The New York State Comptroller’s Office defines a public authority as a corporate instrument of the state, created by the state legislature and established to further public interests of the state. Most public authorities have the power to make decisions and issue bonds on infra-structure projects without voter approval. Unlike state agencies, public authorities operate outside the typical oversight and accountability requirements. They are appointed by elected officials and governed by a board of directors.
According to a previously published article, New York state is using two pubic authorities; the New York State Energy and Research Authority (NYSERDA), and the Long Island Power Authority (LIPA), as instruments of the state, which is preparing to approve a plan to install up to 1,430 off shore wind turbines along the south shore of Long Island from Far Rockaway to east of Montauk. This is reported as to being done without both public scrutiny, and without finalizing the contract details.
In 2007, LIPA attempted to mandate construction of wind turbines along the Jones Beach-Fire Island seashore. Persistent residents organized to fight the value, necessity and right to install the turbines, and ultimately prevailed and stopped the project. It was revealed at that time, the project relied heavily on guaranteed federal subsidies per kilowatt which would have increased the profit for that developer, the power production would be intermittent and inefficient, required land based stand by power, eliminated vital fishing grounds, and the spinning turbine blades affected bird mortality and impacted shoreline views.
While those issues and concerns continue remain without resolution, an even more significant and disturbing difference between the current project and the one in 2007 is that this time, New York state is evoking the powers bestowed upon NYSERDA and LIPA, as a public authorities, to manipulate the advancement of the off shore wind turbine project.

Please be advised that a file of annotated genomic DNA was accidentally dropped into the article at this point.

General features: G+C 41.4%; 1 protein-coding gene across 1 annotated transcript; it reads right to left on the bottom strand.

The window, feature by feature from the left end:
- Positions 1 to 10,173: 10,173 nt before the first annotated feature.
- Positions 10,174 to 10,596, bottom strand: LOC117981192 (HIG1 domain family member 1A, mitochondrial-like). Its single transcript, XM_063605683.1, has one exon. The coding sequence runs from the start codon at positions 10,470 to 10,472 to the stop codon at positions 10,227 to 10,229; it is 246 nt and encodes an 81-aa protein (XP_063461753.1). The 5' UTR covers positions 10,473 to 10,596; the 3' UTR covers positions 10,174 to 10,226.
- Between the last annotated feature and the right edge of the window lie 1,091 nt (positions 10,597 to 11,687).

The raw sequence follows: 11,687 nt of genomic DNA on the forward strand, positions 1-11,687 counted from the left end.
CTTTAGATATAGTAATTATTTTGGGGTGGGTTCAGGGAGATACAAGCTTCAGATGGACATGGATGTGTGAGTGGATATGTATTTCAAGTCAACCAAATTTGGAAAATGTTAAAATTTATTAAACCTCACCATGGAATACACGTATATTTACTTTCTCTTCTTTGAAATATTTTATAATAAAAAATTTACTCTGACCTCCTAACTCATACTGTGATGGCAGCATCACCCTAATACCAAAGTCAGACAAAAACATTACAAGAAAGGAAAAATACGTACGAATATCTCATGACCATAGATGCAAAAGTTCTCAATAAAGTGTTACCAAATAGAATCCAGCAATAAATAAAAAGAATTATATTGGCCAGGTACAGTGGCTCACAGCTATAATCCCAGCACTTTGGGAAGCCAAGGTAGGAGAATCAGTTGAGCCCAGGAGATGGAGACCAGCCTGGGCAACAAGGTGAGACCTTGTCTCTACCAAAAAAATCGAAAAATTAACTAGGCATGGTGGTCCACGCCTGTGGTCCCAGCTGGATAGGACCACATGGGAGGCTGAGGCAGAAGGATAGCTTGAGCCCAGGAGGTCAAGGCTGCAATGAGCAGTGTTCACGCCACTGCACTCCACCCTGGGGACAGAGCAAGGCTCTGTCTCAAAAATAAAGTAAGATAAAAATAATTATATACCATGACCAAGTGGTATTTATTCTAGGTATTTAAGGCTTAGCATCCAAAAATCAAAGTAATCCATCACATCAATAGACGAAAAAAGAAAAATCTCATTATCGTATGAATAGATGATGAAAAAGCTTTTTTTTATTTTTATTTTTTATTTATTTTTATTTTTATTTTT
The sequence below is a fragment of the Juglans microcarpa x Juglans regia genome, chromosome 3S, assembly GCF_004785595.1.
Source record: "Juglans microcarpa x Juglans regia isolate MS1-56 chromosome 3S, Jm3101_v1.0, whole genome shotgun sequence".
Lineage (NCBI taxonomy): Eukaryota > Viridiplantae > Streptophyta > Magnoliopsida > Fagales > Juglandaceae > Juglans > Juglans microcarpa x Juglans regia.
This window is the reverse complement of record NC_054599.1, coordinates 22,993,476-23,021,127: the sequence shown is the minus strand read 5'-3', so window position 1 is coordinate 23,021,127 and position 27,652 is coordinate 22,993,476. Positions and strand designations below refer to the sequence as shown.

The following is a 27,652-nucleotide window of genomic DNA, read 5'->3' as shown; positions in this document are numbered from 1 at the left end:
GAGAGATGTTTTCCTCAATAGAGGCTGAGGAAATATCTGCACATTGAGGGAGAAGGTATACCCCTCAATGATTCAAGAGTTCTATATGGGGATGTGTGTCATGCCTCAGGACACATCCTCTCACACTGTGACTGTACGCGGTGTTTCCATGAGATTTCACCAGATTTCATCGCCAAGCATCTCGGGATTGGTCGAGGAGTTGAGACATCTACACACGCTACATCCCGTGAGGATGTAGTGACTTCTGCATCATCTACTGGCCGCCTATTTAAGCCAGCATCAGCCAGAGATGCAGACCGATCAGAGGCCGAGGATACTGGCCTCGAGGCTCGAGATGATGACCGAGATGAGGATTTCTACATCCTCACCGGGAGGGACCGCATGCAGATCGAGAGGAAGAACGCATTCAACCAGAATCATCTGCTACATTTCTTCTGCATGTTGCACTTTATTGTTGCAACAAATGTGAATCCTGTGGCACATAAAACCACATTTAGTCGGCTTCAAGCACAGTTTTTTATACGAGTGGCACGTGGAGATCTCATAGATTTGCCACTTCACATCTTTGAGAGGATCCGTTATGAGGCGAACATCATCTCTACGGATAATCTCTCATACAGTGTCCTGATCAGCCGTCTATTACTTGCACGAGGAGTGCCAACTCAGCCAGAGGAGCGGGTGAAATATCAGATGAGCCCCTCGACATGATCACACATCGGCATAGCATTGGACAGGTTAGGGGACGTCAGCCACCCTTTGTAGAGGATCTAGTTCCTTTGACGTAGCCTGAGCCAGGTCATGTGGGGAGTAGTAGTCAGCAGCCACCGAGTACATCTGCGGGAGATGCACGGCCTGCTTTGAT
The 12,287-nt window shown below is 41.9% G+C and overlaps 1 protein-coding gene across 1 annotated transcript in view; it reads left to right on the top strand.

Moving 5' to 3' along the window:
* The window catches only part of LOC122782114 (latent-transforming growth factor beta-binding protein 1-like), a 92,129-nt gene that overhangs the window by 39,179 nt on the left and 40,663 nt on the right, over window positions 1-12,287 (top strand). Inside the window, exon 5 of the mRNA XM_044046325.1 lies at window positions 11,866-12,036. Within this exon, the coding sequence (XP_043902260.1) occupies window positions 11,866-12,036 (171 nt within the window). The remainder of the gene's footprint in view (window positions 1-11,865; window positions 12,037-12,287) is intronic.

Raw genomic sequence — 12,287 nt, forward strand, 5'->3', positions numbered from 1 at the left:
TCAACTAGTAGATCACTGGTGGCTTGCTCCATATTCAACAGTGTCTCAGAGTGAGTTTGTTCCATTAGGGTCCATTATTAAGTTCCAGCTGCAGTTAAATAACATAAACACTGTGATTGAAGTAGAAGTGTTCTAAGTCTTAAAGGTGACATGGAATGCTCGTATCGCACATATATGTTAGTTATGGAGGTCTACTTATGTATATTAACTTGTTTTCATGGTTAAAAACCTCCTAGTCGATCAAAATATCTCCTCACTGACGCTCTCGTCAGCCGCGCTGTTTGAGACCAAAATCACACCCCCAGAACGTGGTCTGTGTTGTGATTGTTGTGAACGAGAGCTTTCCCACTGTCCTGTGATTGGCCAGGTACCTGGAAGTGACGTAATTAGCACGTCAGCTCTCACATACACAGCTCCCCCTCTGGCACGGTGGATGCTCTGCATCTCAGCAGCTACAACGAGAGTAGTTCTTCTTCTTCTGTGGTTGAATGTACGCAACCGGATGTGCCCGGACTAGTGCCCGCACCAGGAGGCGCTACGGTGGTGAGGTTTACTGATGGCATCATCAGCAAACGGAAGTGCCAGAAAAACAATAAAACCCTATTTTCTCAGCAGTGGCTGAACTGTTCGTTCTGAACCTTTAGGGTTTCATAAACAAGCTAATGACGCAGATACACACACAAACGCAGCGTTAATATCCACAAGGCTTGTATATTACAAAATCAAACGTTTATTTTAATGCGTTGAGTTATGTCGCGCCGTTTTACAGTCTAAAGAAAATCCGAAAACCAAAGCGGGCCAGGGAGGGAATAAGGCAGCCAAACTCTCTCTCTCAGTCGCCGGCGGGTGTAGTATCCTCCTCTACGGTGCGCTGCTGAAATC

The state and the public authorities will now be venturing public resources into a potentially risky financial infra-structure investment. This is due to both costly power purchase agreements and required land based construction to accept the new power source. A project of this magnitude could have Shoreham-like long lasting effects on both debt and electric rates. The location of the turbines could adversely affect the $200 billion a year commerce of the Ports of New York and New Jersey, and impact the productivity of the multi-million dollar fishing and surf clam industry and associated jobs.
The off shore wind turbine power project, when operational, will lace the area with undersea cables. Currently, in order to deliver power to Long Island from neighboring states, LIPA and other electric power providers have installed undersea cables from New Jersey or Connecticut such as Neptune and Cross Sound. Often, these cables fail for a variety of reasons such as simply not being marked on navigation charts or not being properly installed and maintained, leading to months if not years of no service. We, the rate payers, paid for the installation of these cables, and we will pay significantly to get them back to operating as designed.
In contrast to land based power systems, off shore wind power plants deliver no taxes to our municipalities, since there are no properties or buildings for levy tax assessments. If the off shore wind turbines actually reduce the use of traditional plants, the taxable assessments for the plants will be reduced as will the taxes generated by them, resulting in increased property tax burdens on all residential and commercial properties.
Meanwhile, the approved contractor for our Long Island power authority, PSEG, has repeatedly stated that no new generation of power is required, that the power generated by the existing power plants and off island import is ample and sufficient. Yet, the public authorities and the state are insisting to proceed with this risky financial venture without the ability or opportunity for us, the rate payers, to constructively discuss the real short and long effects of this endeavor.
—Phil Healey, president, Biltmore Shores Civic Association